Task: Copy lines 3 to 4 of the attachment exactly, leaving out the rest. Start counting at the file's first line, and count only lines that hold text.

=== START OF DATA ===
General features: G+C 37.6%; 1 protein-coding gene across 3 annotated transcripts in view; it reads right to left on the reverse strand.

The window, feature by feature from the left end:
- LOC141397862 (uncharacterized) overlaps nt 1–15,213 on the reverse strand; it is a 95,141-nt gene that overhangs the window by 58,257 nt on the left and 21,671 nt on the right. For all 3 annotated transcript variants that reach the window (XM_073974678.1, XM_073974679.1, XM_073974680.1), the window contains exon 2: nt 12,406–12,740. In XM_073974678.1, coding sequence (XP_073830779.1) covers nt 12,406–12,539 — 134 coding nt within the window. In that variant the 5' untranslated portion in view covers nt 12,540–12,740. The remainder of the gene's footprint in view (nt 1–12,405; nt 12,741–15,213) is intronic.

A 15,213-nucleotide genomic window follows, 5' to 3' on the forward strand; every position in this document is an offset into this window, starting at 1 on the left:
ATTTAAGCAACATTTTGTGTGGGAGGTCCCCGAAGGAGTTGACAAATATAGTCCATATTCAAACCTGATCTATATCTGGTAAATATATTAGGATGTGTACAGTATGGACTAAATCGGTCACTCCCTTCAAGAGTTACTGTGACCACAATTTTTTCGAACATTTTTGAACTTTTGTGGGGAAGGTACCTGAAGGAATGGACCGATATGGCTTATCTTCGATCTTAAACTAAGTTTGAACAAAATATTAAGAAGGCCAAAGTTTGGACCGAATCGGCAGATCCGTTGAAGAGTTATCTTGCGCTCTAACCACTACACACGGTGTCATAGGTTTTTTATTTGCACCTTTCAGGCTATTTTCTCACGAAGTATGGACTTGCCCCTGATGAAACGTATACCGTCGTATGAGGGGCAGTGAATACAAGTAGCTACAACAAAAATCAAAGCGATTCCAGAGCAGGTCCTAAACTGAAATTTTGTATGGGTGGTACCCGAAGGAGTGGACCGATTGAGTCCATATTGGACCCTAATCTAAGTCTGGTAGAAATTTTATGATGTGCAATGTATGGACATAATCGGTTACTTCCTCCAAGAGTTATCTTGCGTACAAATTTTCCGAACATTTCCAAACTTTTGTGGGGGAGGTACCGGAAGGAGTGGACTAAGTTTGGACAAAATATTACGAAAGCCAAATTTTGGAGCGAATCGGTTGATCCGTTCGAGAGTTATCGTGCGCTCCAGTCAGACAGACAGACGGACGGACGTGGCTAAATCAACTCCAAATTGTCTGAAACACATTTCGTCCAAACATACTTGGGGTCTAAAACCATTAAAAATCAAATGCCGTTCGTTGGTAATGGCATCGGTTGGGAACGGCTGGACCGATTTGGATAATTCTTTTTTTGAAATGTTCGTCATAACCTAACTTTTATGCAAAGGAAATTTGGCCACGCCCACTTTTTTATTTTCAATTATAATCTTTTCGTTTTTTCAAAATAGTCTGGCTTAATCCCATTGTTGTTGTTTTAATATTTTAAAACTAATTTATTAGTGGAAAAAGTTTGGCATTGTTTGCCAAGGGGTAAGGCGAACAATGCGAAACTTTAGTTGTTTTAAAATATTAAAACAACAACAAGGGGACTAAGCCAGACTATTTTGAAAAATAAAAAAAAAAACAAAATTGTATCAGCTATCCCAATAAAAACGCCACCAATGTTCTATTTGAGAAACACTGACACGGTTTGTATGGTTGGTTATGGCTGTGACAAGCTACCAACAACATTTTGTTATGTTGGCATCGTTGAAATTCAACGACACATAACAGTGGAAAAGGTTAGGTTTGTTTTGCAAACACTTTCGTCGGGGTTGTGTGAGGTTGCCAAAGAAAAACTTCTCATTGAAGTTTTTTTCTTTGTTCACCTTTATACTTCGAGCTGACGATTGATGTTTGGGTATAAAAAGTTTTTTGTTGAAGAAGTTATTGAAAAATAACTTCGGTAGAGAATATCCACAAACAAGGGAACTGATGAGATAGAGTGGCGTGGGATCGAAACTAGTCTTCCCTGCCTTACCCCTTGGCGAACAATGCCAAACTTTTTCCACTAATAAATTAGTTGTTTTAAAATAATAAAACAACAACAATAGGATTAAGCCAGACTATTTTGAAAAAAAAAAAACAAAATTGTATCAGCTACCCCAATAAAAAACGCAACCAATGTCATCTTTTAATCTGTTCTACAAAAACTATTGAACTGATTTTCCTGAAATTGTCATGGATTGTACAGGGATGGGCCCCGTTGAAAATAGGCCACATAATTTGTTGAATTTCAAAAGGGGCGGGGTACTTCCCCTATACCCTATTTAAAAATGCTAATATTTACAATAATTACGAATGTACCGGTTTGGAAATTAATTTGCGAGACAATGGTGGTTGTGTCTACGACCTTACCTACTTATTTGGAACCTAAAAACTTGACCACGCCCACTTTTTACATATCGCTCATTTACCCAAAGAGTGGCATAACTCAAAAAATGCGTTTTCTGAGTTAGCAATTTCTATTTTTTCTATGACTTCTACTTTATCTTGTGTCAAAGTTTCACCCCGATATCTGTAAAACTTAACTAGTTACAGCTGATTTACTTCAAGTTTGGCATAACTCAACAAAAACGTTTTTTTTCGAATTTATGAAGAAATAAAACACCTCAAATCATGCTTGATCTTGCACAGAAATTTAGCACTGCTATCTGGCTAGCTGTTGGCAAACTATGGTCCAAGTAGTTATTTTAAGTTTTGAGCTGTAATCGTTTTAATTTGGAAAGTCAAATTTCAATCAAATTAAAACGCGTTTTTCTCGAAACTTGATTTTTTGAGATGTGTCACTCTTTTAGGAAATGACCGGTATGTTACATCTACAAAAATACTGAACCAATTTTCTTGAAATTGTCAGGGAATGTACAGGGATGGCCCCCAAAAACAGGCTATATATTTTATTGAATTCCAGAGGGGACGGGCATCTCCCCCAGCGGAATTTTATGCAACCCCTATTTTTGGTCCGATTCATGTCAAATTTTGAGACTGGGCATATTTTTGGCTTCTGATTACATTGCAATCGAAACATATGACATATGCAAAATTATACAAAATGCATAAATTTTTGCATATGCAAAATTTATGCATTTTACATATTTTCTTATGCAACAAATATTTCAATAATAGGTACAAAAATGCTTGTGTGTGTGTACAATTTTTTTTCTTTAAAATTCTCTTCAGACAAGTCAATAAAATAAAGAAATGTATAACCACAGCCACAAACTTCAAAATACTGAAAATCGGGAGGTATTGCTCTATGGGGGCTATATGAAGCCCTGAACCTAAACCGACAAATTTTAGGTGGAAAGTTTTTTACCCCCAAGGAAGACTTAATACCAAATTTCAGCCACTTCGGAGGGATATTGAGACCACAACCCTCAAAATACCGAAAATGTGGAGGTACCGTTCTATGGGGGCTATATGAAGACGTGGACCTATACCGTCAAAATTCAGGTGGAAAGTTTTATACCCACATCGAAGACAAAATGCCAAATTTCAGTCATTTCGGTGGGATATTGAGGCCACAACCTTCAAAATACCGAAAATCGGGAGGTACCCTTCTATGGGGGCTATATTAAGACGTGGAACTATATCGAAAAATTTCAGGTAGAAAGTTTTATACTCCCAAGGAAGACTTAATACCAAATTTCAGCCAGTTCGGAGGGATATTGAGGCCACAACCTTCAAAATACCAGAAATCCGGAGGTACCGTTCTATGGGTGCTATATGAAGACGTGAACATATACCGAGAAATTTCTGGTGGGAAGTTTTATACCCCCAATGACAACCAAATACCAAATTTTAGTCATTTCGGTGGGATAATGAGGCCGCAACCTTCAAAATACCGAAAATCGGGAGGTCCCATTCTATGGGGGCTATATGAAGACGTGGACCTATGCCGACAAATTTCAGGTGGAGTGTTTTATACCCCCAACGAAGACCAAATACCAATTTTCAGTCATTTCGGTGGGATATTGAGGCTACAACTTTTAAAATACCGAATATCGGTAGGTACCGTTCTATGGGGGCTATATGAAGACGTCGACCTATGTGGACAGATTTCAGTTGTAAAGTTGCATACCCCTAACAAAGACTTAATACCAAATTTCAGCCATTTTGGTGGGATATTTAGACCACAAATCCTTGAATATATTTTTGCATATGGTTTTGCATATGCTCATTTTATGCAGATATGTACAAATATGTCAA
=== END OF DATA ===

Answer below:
- LOC141397862 (uncharacterized) overlaps nt 1–15,213 on the reverse strand; it is a 95,141-nt gene that overhangs the window by 58,257 nt on the left and 21,671 nt on the right. For all 3 annotated transcript variants that reach the window (XM_073974678.1, XM_073974679.1, XM_073974680.1), the window contains exon 2: nt 12,406–12,740. In XM_073974678.1, coding sequence (XP_073830779.1) covers nt 12,406–12,539 — 134 coding nt within the window. In that variant the 5' untranslated portion in view covers nt 12,540–12,740. The remainder of the gene's footprint in view (nt 1–12,405; nt 12,741–15,213) is intronic.

A 15,213-nucleotide genomic window follows, 5' to 3' on the forward strand; every position in this document is an offset into this window, starting at 1 on the left: